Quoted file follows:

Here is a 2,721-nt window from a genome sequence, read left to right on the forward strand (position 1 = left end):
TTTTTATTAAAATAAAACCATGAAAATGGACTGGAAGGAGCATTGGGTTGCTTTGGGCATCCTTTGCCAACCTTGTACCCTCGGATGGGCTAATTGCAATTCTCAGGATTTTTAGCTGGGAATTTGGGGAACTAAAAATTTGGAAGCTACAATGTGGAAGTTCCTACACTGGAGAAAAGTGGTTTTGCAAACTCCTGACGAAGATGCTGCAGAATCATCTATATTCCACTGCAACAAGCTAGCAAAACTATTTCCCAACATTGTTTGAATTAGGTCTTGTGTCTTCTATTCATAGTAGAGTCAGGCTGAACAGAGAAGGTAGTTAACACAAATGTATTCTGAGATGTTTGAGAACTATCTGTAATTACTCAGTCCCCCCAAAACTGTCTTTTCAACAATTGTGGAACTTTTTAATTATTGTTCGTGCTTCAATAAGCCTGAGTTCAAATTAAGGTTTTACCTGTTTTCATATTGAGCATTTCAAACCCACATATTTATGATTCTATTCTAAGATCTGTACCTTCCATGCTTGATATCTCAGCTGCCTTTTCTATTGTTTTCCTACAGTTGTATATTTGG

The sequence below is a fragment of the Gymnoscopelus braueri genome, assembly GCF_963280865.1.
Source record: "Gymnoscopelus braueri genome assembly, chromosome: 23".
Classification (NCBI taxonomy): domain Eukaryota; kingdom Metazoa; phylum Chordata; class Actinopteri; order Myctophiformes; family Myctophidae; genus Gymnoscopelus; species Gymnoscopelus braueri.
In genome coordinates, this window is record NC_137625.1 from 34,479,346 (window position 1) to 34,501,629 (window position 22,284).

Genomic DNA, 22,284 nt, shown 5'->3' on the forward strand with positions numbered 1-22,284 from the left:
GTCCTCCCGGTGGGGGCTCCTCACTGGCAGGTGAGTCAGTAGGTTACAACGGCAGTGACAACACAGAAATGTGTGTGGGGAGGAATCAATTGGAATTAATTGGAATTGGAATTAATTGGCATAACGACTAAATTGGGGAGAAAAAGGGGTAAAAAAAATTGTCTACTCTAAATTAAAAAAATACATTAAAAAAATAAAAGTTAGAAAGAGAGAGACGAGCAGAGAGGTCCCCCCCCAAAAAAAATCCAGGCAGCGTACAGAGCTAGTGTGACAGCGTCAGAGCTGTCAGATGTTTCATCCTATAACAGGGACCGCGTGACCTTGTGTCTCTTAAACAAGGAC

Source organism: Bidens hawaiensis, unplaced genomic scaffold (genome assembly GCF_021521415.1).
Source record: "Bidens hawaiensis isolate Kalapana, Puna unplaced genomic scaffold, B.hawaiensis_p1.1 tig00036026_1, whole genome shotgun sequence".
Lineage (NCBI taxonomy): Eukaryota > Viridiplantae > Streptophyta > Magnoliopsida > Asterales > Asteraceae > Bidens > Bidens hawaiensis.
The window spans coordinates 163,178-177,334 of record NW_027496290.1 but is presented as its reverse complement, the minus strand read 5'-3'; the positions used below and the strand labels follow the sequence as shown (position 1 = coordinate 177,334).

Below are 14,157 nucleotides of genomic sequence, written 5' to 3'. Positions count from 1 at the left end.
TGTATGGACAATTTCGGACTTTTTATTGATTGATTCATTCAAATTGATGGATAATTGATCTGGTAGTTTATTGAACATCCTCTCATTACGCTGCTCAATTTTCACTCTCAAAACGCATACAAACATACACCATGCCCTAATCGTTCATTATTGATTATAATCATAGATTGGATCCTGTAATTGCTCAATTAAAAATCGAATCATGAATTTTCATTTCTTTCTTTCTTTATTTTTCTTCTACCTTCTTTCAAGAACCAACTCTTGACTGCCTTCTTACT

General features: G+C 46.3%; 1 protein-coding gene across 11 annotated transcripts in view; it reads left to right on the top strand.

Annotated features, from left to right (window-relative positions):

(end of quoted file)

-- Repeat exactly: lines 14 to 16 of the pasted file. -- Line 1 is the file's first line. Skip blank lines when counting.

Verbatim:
TGTATGGACAATTTCGGACTTTTTATTGATTGATTCATTCAAATTGATGGATAATTGATCTGGTAGTTTATTGAACATCCTCTCATTACGCTGCTCAATTTTCACTCTCAAAACGCATACAAACATACACCATGCCCTAATCGTTCATTATTGATTATAATCATAGATTGGATCCTGTAATTGCTCAATTAAAAATCGAATCATGAATTTTCATTTCTTTCTTTCTTTATTTTTCTTCTACCTTCTTTCAAGAACCAACTCTTGACTGCCTTCTTACT

General features: G+C 46.3%; 1 protein-coding gene across 11 annotated transcripts in view; it reads left to right on the top strand.

Annotated features, from left to right (window-relative positions):